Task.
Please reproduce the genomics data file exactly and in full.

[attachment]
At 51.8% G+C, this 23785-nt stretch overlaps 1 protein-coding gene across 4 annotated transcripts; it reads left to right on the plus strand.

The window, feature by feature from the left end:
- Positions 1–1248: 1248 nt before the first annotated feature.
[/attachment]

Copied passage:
At 51.8% G+C, this 23785-nt stretch overlaps 1 protein-coding gene across 4 annotated transcripts; it reads left to right on the plus strand.

The window, feature by feature from the left end:
- Positions 1–1248: 1248 nt before the first annotated feature.